During the period called maturing, the wine is refined in a tank, made of steel, or in a barrel, which is made of wood. The tank doesn't fundamentally change anything about the wine, but the barrel modifies its personality. It allows a slower penetration and continues the oxygen flow, which ensures the transformation of the wine. The oak of the barrel adds vanilla notes and strengthens its tannic constitution. In order to protect the wine's fruit constitution from the wood, the barreling of the wine and the maturing period must be adequately measured.
Tannins are a natural substance found in grapes, but they can also be found in the wood of the barrel. They give wine its structure and they help it age properly. They can make the mouth, tongue and teeth dry. In time, they combine with the coloring of red wine, thus stabilizing its color. They are also anti-oxidants, which can help in the preventing of certain cardio-vascular diseases when consumed with moderation.
The label is the distinctive sign of a bottle, like its signature. On it, you will find important information to remember: the Appellation d'Origine Contrôlée, the name of the producer or bottler, the mandatory mention of Bordeaux, etc.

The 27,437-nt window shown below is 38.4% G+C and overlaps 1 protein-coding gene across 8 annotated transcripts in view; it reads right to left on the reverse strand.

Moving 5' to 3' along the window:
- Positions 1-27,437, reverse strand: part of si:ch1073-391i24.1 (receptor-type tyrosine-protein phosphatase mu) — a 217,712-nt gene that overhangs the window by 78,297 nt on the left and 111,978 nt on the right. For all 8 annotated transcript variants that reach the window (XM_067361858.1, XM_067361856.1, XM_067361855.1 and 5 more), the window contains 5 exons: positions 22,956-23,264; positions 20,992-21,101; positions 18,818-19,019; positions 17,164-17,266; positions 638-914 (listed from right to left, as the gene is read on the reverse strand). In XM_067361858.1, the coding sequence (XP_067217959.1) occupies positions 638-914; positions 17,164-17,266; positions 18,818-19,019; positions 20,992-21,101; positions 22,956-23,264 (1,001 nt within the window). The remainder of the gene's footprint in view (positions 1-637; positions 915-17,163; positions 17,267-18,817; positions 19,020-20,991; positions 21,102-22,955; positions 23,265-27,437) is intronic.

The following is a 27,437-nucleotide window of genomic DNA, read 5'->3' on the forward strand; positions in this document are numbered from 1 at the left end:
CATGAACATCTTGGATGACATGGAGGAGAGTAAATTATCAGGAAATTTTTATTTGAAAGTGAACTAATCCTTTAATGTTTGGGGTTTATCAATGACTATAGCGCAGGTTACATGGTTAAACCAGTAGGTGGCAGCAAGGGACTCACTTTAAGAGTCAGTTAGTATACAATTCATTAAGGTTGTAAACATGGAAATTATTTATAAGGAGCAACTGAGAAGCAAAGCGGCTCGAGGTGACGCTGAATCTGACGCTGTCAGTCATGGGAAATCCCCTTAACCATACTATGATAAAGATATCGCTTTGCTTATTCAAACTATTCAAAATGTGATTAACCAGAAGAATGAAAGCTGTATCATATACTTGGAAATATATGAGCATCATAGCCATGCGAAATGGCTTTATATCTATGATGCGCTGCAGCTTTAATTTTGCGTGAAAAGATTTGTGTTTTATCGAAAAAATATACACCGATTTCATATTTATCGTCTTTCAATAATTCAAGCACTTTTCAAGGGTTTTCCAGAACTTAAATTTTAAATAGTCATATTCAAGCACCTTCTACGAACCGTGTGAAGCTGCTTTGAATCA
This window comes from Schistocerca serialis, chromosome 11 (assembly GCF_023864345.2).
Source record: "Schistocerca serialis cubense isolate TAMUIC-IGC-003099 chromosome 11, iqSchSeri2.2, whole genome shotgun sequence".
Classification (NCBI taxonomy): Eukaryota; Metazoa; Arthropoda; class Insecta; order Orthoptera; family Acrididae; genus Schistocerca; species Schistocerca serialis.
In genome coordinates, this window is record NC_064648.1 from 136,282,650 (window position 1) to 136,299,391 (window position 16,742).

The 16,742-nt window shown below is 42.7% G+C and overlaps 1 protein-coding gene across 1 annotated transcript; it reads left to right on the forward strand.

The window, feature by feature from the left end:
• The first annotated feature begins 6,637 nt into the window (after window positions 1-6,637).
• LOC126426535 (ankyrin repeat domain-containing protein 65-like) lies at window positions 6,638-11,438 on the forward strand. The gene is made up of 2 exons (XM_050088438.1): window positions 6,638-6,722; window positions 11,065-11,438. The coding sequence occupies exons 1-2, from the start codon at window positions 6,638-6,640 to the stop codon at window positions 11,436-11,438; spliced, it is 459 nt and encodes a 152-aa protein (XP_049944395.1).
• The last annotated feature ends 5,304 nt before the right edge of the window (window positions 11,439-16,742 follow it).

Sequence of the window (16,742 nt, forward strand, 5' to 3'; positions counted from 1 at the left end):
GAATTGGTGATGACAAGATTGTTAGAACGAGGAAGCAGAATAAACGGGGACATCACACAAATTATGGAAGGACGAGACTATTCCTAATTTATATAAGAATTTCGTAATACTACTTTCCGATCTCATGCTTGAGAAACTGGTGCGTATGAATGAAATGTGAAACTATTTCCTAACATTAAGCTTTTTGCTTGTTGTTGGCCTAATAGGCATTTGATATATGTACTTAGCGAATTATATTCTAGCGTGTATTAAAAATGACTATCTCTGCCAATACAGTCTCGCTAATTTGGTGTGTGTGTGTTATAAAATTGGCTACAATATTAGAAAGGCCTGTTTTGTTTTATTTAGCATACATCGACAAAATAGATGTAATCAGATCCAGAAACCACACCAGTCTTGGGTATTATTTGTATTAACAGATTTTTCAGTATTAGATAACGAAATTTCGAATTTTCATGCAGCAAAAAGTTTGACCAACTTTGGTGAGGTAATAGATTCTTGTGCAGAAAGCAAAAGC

The rules are short and simple:
1. Order: Choose the wines you are going to serve: young wines are served before aged ones and dry ones before sweet ones.
2. Temperature: Make sure that your chosen wines are at the right serving temperature, because it can affect the aroma. This varies according to the wine. For dry white wines, roses and bubbly, 44-50°F is ideal (a few hours in the fridge), strong white wines and fortified wines at 48-54°F (1 hour in the fridge), light red wines at 55-59°F, while strong, complex red wines at 59-63°F.
3. Uncork: Before you uncork the bottle, the metal cap must be removed. When you serve the wine, it shouldn't come in contact with this metal, as it will alter the taste.
The ability of a wine to age depends on many factors including tannins (which dry the mouth), acids, and for white wines, sugars. Tannins and acids (which come from the grapes) are conserving agents: the more there are in a wine, the longer it can age. Wines of the Medoc region are known for being able to age the longest because it is cooler there and wines contain more acids, and Cabernet Sauvignon, is more tannic than other varieties. But most Bordeaux wines can be consumed young, so there's no need to wait!